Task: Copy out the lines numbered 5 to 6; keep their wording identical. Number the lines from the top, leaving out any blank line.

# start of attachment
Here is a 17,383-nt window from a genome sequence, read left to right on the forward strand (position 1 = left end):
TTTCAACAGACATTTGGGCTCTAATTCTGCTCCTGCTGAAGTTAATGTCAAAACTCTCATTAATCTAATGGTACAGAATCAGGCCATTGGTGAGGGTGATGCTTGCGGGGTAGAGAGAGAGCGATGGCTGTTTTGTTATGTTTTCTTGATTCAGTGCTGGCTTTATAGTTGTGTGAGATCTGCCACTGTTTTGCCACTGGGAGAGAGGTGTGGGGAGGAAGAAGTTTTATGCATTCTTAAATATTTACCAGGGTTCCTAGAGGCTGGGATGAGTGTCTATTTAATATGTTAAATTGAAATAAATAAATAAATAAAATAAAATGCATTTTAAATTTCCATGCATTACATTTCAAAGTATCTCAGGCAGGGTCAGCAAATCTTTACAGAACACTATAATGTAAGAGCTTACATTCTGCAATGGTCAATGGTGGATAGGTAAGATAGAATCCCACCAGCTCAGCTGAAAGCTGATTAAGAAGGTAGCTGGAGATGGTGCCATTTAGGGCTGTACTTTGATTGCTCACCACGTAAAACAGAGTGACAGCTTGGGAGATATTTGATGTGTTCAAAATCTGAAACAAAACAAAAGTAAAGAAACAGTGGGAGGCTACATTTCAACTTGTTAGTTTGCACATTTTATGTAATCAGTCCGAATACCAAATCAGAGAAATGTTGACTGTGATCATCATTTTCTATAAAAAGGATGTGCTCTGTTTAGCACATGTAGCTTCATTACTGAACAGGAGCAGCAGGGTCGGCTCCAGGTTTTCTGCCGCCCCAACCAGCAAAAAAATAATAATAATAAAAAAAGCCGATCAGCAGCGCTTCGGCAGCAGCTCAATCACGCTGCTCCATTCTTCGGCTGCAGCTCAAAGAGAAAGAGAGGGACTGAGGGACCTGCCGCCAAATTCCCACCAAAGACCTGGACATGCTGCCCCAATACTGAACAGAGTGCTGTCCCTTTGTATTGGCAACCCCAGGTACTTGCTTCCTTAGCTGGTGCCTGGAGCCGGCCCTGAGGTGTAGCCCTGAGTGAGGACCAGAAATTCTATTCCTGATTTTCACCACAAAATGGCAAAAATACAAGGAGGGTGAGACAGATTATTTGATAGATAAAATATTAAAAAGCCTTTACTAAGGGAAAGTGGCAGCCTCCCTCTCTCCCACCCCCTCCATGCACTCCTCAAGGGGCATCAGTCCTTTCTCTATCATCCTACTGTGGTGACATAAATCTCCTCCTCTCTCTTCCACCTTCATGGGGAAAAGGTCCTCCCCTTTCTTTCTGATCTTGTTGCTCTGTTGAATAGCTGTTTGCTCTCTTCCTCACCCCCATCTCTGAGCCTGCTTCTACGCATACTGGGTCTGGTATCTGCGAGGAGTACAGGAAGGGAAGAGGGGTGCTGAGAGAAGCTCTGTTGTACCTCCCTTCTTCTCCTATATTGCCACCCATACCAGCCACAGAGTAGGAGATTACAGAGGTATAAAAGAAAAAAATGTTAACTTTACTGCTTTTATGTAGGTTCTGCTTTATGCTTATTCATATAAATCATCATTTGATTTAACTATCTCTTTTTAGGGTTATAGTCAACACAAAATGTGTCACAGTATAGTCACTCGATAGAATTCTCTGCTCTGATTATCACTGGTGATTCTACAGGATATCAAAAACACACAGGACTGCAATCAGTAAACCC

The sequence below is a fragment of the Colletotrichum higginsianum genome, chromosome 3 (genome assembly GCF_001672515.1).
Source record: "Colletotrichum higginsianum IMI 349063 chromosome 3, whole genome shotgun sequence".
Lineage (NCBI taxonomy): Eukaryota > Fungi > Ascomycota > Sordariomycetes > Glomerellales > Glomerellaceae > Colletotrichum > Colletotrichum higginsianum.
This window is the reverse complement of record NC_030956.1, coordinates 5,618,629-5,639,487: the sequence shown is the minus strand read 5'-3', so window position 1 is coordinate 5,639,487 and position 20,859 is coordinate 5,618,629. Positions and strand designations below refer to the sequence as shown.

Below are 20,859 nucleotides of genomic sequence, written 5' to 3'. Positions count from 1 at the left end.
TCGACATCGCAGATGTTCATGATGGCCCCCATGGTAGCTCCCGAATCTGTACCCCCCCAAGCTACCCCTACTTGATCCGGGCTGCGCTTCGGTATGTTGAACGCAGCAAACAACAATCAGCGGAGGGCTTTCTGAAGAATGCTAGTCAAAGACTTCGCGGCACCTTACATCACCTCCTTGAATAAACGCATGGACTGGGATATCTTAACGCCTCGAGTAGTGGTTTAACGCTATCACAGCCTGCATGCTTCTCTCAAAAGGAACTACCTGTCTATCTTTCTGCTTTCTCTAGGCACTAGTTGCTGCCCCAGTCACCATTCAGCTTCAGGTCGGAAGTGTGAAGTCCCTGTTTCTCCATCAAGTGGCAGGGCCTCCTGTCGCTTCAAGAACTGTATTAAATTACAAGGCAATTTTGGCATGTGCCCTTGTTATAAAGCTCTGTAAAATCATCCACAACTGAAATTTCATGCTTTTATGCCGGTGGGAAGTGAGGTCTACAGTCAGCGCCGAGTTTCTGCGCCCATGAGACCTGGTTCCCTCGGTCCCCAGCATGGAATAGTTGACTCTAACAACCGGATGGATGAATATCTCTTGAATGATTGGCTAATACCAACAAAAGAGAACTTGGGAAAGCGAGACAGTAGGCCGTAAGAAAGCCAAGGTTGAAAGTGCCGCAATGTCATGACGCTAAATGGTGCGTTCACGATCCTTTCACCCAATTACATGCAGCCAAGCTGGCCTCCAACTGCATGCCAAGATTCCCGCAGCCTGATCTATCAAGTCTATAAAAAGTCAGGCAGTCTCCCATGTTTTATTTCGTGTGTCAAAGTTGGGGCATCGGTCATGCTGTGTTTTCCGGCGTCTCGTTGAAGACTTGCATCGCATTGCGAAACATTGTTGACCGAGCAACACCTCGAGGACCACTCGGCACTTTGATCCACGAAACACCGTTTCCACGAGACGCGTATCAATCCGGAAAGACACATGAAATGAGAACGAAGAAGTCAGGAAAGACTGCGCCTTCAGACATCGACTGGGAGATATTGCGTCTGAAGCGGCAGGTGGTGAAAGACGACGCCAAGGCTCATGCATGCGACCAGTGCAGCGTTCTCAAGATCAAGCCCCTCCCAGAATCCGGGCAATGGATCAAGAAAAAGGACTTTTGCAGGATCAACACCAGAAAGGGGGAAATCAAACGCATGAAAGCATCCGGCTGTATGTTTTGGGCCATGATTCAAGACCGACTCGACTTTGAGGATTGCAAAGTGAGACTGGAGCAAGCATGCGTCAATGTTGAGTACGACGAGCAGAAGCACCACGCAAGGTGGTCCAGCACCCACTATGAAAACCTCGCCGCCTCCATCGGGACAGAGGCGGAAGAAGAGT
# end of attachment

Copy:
Lineage (NCBI taxonomy): Eukaryota > Fungi > Ascomycota > Sordariomycetes > Glomerellales > Glomerellaceae > Colletotrichum > Colletotrichum higginsianum.
This window is the reverse complement of record NC_030956.1, coordinates 5,618,629-5,639,487: the sequence shown is the minus strand read 5'-3', so window position 1 is coordinate 5,639,487 and position 20,859 is coordinate 5,618,629. Positions and strand designations below refer to the sequence as shown.